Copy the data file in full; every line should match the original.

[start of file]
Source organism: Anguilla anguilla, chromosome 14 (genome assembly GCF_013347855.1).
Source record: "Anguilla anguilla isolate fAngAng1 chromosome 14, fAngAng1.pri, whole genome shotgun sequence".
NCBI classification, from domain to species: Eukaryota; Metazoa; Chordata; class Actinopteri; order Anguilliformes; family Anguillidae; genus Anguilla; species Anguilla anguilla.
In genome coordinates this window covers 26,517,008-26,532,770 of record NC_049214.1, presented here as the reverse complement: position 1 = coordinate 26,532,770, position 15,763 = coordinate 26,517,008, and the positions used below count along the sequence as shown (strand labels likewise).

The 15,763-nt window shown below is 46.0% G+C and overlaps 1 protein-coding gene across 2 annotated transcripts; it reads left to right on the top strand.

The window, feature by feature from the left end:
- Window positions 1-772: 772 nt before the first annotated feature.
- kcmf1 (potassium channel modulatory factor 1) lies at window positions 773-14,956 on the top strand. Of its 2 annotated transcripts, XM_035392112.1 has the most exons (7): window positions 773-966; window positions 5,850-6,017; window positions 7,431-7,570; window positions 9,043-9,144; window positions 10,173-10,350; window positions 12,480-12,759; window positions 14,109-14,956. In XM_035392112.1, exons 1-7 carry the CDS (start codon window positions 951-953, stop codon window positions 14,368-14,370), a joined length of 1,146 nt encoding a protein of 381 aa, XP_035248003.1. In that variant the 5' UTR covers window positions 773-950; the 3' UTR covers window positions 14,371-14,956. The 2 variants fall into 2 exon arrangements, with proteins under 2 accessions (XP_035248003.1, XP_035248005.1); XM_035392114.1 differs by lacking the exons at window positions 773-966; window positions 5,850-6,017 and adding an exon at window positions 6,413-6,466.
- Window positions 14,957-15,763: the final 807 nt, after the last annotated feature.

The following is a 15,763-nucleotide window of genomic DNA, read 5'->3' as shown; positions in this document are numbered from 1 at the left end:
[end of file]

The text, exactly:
Source organism: Anguilla anguilla, chromosome 14 (genome assembly GCF_013347855.1).
Source record: "Anguilla anguilla isolate fAngAng1 chromosome 14, fAngAng1.pri, whole genome shotgun sequence".
NCBI classification, from domain to species: Eukaryota; Metazoa; Chordata; class Actinopteri; order Anguilliformes; family Anguillidae; genus Anguilla; species Anguilla anguilla.
In genome coordinates this window covers 26,517,008-26,532,770 of record NC_049214.1, presented here as the reverse complement: position 1 = coordinate 26,532,770, position 15,763 = coordinate 26,517,008, and the positions used below count along the sequence as shown (strand labels likewise).

The 15,763-nt window shown below is 46.0% G+C and overlaps 1 protein-coding gene across 2 annotated transcripts; it reads left to right on the top strand.

The window, feature by feature from the left end:
- Window positions 1-772: 772 nt before the first annotated feature.
- kcmf1 (potassium channel modulatory factor 1) lies at window positions 773-14,956 on the top strand. Of its 2 annotated transcripts, XM_035392112.1 has the most exons (7): window positions 773-966; window positions 5,850-6,017; window positions 7,431-7,570; window positions 9,043-9,144; window positions 10,173-10,350; window positions 12,480-12,759; window positions 14,109-14,956. In XM_035392112.1, exons 1-7 carry the CDS (start codon window positions 951-953, stop codon window positions 14,368-14,370), a joined length of 1,146 nt encoding a protein of 381 aa, XP_035248003.1. In that variant the 5' UTR covers window positions 773-950; the 3' UTR covers window positions 14,371-14,956. The 2 variants fall into 2 exon arrangements, with proteins under 2 accessions (XP_035248003.1, XP_035248005.1); XM_035392114.1 differs by lacking the exons at window positions 773-966; window positions 5,850-6,017 and adding an exon at window positions 6,413-6,466.
- Window positions 14,957-15,763: the final 807 nt, after the last annotated feature.

The following is a 15,763-nucleotide window of genomic DNA, read 5'->3' as shown; positions in this document are numbered from 1 at the left end: